I have also seen “Israel Firster” used to describe American neo-cons and others of the Jewish faith or Jewish ethnicity. Despite its unfortunate prejudicial origins it seems to me that the term quite accurately describes Jews, Christians, Muslims, Arabs, Europeans and all others who blame the problems and misfortunes of Palestinians (and others) on Israel first. This has had a detrimental effect mostly on Palestinians because it has retarded valid criticism of Palestinian leadership which might have motivated them to do a better job for the Palestinian people. Instead “Israel Firsters” have had the effect of letting Palestinian leadership off the hook, allowing them to go on their way extracting what they can from the situation for their own personal benefit.

For the past few months we (Israelis and Palestinians) have experienced a wave of terrorist attacks mainly on civilian targets. These have mostly been knifings but have also included using vehicles and guns as weapons. For the most part the attackers have been young people, including a few pre-teens, who are inspired to express their nationalism by killing random passersby on the streets. Most of the attackers have been killed in the act, glorified as “shaheed” (martyr) and have become part of the pantheon of Palestinian heroes.

“Israel Firsters” reflexively blame the actions of these young terrorists on “the occupation”. I would suggest that the absence of peace education in most Palestinian Authority schools may have something to do with the motivation of these young people to kill and be killed. A recent article on openDemocracy about reforming education in Egypt, in my opinion, has a great deal of relevance for the Palestinian educational system.

Until Palestinian schools seriously engage in educating for peace rather than glorifying conflict, waves of youthful suicidal terrorism should not be unexpected whether or not “the occupation” continues.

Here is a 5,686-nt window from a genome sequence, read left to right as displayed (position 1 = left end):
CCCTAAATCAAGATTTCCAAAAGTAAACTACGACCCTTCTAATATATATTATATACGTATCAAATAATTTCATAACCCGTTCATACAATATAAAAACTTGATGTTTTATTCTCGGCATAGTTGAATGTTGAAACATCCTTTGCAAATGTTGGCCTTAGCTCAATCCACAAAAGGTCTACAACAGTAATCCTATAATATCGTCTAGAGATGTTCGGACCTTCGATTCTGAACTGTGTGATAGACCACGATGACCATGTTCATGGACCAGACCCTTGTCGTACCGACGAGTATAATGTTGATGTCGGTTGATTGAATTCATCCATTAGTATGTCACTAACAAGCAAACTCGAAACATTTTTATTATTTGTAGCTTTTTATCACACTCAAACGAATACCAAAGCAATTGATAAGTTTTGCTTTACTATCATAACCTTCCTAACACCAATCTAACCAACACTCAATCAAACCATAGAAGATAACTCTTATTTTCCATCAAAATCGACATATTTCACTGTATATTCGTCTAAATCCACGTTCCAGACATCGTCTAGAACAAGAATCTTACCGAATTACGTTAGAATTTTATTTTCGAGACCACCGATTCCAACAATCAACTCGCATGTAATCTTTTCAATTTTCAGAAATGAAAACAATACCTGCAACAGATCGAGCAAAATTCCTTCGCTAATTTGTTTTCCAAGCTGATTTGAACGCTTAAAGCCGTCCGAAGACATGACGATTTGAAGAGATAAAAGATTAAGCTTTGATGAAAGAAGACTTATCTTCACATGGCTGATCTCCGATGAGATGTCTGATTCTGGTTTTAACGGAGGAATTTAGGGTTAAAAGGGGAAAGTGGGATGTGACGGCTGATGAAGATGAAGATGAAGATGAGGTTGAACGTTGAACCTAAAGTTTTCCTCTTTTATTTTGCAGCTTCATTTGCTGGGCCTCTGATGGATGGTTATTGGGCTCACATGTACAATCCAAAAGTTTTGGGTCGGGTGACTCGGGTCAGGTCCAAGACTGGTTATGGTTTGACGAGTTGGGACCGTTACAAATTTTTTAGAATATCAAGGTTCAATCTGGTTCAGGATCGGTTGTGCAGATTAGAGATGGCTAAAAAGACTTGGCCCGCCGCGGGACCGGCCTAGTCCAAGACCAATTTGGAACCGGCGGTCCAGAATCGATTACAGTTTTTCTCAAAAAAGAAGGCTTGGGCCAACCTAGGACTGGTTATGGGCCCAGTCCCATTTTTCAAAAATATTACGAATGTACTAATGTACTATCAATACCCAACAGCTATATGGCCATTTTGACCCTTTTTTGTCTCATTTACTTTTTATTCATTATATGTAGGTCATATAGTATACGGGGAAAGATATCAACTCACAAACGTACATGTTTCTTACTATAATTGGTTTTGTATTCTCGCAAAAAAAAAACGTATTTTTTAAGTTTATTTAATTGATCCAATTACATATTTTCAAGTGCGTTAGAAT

This is similar to the point I have made in the past that many people have "occupation glasses" where everything Israel does, good or bad,  is filtered through those lenses.

It isn't just the "absence of peace education in most Palestinian Authority schools" that causes the problem, it is the open incitement to murder in Palestinian schools and on TV and in music videos.

An exchange between exactly one of the people Perlmutter describes and himself is instructive as well:

Michael Hess: Obviously this place has little to do with "democracy" and quite a bit to do with defending Apartheid Israel. It's ironic how you don't even realize that you are carrying on the Israel Firster tradition. The one that says no matter what Israel does, it's the victim's fault, the Palestinians.

Efraim: Every political leader, whether dealing at the international or domestic level, is dealt a set of cards which are almost never equal to the cards dealt his opponent. The success or failure of political leaders usually depends on the value of the cards they are dealt and the skill with which they play their hand. It is my opinion that the Palestinian leadership have mostly overplayed their hand and have, as a consequence, done poorly. In part because observers like you cannot bring yourselves to criticize the Palestinian leadership which remains unaccountable for their failures. Instead you contend that everything is Israel's fault and therefore the Palestinians are never to blame.

Do you think that the Palestinian leadership have played their cards well or poorly?
(h/t JW)